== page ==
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Rev. Dr. William Barber, co-chair of the Poor People’s Campaign, speaks about the Third Reconstruction resolution outside the U.S. Capitol May 20, 2021. (Photo: Alex Wong/Getty Images)

Rev. Dr. William Barber, co-chair of the Poor People’s Campaign, speaks about the Third Reconstruction resolution outside the U.S. Capitol May 20, 2021. (Photo: Alex Wong/Getty Images)

#MoralMonday Event Elevates Progressive Push for 'Third Reconstruction' Resolution

"We have the power to end poverty," says Rep. Pramila Jayapal. "We must implement bold proposals that center the poor—providing housing, healthcare, climate justice, and equitable public education."

Jessica Corbett

Just days after U.S. Reps. Barbara Lee and Pramila Jayapal joined with leaders of the Poor People's Campaign: A National Call for Moral Revival to announce a historic congressional resolution detailing a comprehensive vision for eradicating poverty on a national scale, supporters hosted a #MoralMonday event celebrating the effort.

The resolution—Third Reconstruction: Fully Addressing Poverty and Low Wages From the Bottom Up (pdf)—unveiled last week by Jayapal (D-Wash.), Lee (D-Calif.), and campaign co-chairs Rev. Dr. William J. Barber II and Rev. Dr. Liz  Theoharis, begins by noting that "there are over 140 million people who are poor, low-wealth, or just one emergency away from economic ruin in the United States."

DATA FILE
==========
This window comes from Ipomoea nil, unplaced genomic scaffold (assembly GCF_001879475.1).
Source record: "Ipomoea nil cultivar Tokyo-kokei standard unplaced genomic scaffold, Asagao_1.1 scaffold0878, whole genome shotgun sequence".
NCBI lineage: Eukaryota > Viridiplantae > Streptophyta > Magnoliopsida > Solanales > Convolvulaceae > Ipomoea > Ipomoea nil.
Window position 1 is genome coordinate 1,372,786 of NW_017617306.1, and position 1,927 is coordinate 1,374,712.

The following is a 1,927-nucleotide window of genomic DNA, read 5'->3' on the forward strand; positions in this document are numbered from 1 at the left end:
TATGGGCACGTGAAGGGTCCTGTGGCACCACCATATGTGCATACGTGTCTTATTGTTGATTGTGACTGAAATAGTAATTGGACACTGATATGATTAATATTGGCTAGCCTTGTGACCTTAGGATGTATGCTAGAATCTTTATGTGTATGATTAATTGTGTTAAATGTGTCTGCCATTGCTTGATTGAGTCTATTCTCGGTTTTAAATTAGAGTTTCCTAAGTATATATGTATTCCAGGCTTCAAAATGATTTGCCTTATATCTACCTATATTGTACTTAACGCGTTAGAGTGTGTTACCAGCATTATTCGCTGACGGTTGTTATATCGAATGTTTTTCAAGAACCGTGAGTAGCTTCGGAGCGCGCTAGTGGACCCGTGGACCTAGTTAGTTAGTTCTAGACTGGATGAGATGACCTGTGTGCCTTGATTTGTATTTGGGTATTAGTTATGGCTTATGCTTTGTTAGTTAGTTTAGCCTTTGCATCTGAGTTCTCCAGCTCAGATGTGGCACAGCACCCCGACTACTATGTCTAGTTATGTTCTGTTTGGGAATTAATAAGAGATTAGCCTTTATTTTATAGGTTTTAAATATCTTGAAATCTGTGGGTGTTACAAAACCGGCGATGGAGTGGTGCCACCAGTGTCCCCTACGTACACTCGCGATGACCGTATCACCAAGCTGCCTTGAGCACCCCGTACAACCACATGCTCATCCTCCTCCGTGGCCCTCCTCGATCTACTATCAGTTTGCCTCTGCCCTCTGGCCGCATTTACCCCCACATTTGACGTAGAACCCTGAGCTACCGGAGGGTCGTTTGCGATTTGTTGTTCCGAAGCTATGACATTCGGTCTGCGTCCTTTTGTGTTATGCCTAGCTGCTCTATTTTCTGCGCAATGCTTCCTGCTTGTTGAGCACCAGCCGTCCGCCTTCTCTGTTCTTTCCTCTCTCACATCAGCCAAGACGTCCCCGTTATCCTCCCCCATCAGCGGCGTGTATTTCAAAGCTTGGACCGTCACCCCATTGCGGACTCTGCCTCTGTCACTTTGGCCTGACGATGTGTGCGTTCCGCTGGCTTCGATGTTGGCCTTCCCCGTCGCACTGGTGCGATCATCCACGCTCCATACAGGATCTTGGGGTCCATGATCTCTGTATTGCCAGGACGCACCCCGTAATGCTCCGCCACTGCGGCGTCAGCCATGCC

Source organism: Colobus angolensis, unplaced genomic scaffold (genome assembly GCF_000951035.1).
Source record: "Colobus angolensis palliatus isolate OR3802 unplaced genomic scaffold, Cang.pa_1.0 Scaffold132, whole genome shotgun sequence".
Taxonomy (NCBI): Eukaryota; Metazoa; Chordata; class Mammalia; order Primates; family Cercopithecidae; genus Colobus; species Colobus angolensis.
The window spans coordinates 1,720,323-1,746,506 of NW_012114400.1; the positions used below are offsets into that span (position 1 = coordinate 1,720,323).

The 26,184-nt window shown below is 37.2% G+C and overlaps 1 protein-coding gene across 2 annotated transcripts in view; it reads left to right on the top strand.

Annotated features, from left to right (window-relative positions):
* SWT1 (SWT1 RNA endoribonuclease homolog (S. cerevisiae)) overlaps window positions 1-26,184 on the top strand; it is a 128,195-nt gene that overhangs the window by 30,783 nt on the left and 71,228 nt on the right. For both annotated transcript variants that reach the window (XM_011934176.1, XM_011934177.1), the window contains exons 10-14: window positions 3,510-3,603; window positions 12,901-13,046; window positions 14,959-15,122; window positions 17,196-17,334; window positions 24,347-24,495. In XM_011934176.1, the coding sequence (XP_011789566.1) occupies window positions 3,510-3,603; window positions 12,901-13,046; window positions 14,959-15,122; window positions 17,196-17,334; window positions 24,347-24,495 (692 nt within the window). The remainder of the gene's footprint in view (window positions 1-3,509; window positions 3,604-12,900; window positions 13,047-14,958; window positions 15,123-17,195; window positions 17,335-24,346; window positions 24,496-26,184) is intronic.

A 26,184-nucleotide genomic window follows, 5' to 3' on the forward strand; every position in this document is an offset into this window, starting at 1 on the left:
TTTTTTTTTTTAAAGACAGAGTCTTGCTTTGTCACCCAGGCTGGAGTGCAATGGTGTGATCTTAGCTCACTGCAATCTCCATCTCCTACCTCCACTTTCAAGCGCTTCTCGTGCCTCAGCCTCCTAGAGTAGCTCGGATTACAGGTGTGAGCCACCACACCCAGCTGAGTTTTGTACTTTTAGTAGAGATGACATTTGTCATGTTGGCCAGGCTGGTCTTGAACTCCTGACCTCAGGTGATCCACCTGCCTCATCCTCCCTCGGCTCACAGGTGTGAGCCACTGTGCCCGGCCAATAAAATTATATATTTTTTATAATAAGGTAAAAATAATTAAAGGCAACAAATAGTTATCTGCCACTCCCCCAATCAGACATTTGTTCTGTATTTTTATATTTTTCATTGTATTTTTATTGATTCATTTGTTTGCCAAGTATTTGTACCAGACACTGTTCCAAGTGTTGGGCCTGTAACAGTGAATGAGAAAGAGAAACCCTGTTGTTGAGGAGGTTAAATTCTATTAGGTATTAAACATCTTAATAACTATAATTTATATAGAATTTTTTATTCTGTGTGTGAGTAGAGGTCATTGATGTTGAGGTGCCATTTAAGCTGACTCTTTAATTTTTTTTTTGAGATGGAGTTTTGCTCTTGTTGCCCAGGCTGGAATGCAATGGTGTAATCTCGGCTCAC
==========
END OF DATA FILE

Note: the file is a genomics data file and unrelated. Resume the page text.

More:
Jayapal, chair of the Congressional Progressive Caucus, said in a statement that "poverty exists because we allow it to exist. In the wealthiest country in the world, 140 million people are poor because we have chosen to allow it to be so."

"We have the power to end poverty," Jayapal said. "We must implement bold proposals that center the poor—providing housing, healthcare, climate justice, and equitable public education. In everything we do, we must take the extraordinary wealth that is here in America and design policies that build from the bottom up, putting at the center of all of our solutions the real people whose lives are most at stake."

Sarah Anderson, who directs the Global Economy Project of the Institute for Policy Studies, summarized the sweeping new resolution:

A long list of proposed economic policies focus on eradicating poverty and sharply reducing racial and economic inequality. They include a federal jobs program to build up climate resilient public infrastructure, universal healthcare and paid leave, raising the minimum wage to a living wage, and guaranteeing the right to form and join unions.

The resolution also calls for bold action to address the inter-connected injustices of systemic racism, ecological devastation, and militarism. Proposals include expanding voting rights, comprehensive and just immigration reform, and guaranteeing Native and Indigenous rights.

The Poor People's Campaign's website explains the roots of the resolution.

"Drawing on the transformational history of the First Reconstruction following the Civil War and the Second Reconstruction of the civil rights struggles of the 20th century," the campaign says, "the Third Reconstruction is a revival of our constitutional commitment to establish justice, provide for the general welfare, end decades of austerity, and recognize that policies that center the 140 million are also good economic policies that can heal and transform the nation."